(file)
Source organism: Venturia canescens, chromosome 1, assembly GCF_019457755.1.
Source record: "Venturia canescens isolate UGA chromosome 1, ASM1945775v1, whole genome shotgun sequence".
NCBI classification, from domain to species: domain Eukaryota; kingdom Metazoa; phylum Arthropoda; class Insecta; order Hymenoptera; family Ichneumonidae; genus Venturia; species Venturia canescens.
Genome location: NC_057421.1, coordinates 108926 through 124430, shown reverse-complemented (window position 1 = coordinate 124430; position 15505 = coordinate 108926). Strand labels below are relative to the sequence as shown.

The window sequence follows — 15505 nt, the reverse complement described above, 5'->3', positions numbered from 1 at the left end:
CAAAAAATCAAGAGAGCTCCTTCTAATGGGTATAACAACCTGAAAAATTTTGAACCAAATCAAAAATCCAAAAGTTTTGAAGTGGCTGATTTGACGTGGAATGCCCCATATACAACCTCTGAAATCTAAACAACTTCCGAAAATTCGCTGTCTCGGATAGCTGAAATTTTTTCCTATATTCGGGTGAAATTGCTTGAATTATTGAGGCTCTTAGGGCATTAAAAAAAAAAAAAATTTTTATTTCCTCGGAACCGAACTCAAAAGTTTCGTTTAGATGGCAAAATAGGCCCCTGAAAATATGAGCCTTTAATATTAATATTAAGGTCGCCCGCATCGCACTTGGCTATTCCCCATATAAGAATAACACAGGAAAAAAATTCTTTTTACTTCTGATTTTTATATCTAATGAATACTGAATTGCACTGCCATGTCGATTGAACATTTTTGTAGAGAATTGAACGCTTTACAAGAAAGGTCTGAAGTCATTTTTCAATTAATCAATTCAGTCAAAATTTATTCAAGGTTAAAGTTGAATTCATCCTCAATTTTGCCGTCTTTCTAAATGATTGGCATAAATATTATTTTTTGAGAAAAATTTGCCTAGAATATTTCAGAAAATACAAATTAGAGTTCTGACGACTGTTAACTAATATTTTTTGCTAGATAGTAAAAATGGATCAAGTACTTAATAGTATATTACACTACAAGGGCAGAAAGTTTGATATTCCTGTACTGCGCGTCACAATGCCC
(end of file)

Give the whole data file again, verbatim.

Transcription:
Source organism: Venturia canescens, chromosome 1, assembly GCF_019457755.1.
Source record: "Venturia canescens isolate UGA chromosome 1, ASM1945775v1, whole genome shotgun sequence".
NCBI classification, from domain to species: domain Eukaryota; kingdom Metazoa; phylum Arthropoda; class Insecta; order Hymenoptera; family Ichneumonidae; genus Venturia; species Venturia canescens.
Genome location: NC_057421.1, coordinates 108926 through 124430, shown reverse-complemented (window position 1 = coordinate 124430; position 15505 = coordinate 108926). Strand labels below are relative to the sequence as shown.

The window sequence follows — 15505 nt, the reverse complement described above, 5'->3', positions numbered from 1 at the left end:
CAAAAAATCAAGAGAGCTCCTTCTAATGGGTATAACAACCTGAAAAATTTTGAACCAAATCAAAAATCCAAAAGTTTTGAAGTGGCTGATTTGACGTGGAATGCCCCATATACAACCTCTGAAATCTAAACAACTTCCGAAAATTCGCTGTCTCGGATAGCTGAAATTTTTTCCTATATTCGGGTGAAATTGCTTGAATTATTGAGGCTCTTAGGGCATTAAAAAAAAAAAAAATTTTTATTTCCTCGGAACCGAACTCAAAAGTTTCGTTTAGATGGCAAAATAGGCCCCTGAAAATATGAGCCTTTAATATTAATATTAAGGTCGCCCGCATCGCACTTGGCTATTCCCCATATAAGAATAACACAGGAAAAAAATTCTTTTTACTTCTGATTTTTATATCTAATGAATACTGAATTGCACTGCCATGTCGATTGAACATTTTTGTAGAGAATTGAACGCTTTACAAGAAAGGTCTGAAGTCATTTTTCAATTAATCAATTCAGTCAAAATTTATTCAAGGTTAAAGTTGAATTCATCCTCAATTTTGCCGTCTTTCTAAATGATTGGCATAAATATTATTTTTTGAGAAAAATTTGCCTAGAATATTTCAGAAAATACAAATTAGAGTTCTGACGACTGTTAACTAATATTTTTTGCTAGATAGTAAAAATGGATCAAGTACTTAATAGTATATTACACTACAAGGGCAGAAAGTTTGATATTCCTGTACTGCGCGTCACAATGCCC